A state Senate committee moved forward Thursday on a proposal to allow gas industry surveyors onto private property without owners' permission.
The bill, the latest in a series of measures from the Legislature to aid gas companies, is a direct response to an August court order that barred gas pipeline developers from entering three families' properties without their permission.
Gas companies and other utilities already have permission to enter and use private property, under the state's eminent domain law, if they are doing so for a "public use."
So a gas company is allowed to enter your backyard if it's planning a pipeline to connect homes in your neighborhood to a gas supply.
But in the August ruling, a Monroe County judge ruled that the proposed Mountain Valley Pipeline, which would run from Wetzel County south to Virginia, had no "public use" to the people of West Virginia.
The pipeline would not transport gas to anyone in West Virginia; it would only transport gas out of the state.
"The pipeline cannot be considered for public use' on the basis of its use by gas shippers, Monroe Circuit Judge Robert Irons wrote. "Gas shippers do not constitute the general public of West Virginia.
The bill (SB 596) passed by the Senate Judiciary Committee Thursday explicitly says that allowing gas companies onto private property to survey land for pipelines is in the public interest.
It would allow the companies to survey the property before the courts determine whether there is a "public use" for the specific pipeline.
It would allow gas companies to enter and survey private property so long as they send a letter to the property owners and occupiers saying that they intend to come on the property. In the letter, they must ask permission to enter the property, but it doesn't matter what the property owner says in response. The company could enter the property without permission, just asking would be enough.
There are currently seven pipeline projects in various stages of planning and development that originate in northern West Virginia and would transport gas produced by the region's Marcellus Shale boom.
"I can understand the heartburn that landowners have with this, but we've got to get the gas out of the state, said Sen. Mike Romano, D-Harrison. "I think the bill has to pass."
The bill is the Legislature's latest effort to boost the state's gas industry, but at the expense of landowners.
The Senate has passed a bill making it much more difficult for neighbors to sue gas developers if their homes are flooded with noise, dust and light pollution. It has passed a bill to allow well pad construction to begin before developers get well permits. And the House is working on a bill to allow companies to drill into co-owned mineral tracts even if some of the mineral owners refuse.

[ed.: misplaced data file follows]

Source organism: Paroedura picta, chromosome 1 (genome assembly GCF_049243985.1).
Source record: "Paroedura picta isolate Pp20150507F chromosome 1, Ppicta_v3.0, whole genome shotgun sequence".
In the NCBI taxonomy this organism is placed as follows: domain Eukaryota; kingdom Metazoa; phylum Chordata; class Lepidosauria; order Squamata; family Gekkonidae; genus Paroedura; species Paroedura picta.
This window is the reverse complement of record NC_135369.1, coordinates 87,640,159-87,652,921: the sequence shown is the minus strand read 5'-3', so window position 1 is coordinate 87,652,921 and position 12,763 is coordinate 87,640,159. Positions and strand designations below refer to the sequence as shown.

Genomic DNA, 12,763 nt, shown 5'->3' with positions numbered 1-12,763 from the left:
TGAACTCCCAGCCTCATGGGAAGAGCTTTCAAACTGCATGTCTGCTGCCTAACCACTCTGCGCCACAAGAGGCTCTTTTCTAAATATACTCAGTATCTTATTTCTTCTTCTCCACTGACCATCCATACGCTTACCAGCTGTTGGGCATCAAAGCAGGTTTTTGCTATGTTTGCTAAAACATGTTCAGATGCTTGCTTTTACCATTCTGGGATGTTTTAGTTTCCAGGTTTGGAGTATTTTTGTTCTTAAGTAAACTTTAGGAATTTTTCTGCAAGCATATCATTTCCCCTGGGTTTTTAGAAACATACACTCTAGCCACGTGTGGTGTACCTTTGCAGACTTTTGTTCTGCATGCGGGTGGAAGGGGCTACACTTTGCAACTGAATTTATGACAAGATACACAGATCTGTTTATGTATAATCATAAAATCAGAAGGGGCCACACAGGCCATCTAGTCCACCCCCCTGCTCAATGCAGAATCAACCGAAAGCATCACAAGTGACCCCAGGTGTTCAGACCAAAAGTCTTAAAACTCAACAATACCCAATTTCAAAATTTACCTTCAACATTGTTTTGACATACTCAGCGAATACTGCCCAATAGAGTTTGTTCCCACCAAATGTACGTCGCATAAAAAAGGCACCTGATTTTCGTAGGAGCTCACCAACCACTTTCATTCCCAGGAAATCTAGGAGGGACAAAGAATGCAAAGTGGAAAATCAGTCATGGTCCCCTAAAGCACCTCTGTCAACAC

Sen. Ron Miller, D-Greenbrier, said he had a problem with the Legislature changing the law explicitly in response to the circuit judge's ruling. He said many of his constituents were farmers who lived on land passed down by their ancestors.
"You can't put a value on something you've held for five generations, Miller said. "We've simply made it possible and easier for those folks to lose what's been part of their makeup, part of who they are, part of what they're about.
At one point, Miller proposed an amendment that would have changed only one word, but would have dramatically altered the effect of the bill.
The fallout from Miller's proposal was illustrative of the major role that industry lobbyists often play in the legislative process in West Virginia.
Miller's amendment would have required natural gas companies to have a certificate for their pipeline from the Federal Energy Regulatory Commission before they could survey someone's property without permission.
The amendment was approved very quickly on a unanimous voice vote.
But, just after it passed, the committee's legal counsel Tom Kleeh, said he thought there was someone from the gas industry who wanted to speak about the amendment.
The committee then called on Bob Orndorff, a lobbyist for Dominion Resources, to discuss the amendment that they had just approved.
Orndorff told them that gas companies have to do their surveying before they get the federal pipeline permit.
"What the amendment did was pretty much nullify the bill, Orndorff said.
The committee then quickly voted to rescind its approval of Miller's amendment. It voted on the amendment again, this time soundly defeating it, and then voted to pass the bill on to the full Senate, where it could be passed early next week.
Reach David Gutman at email@example.com, 304-348-5119 or follow @davidlgutman on Twitter.
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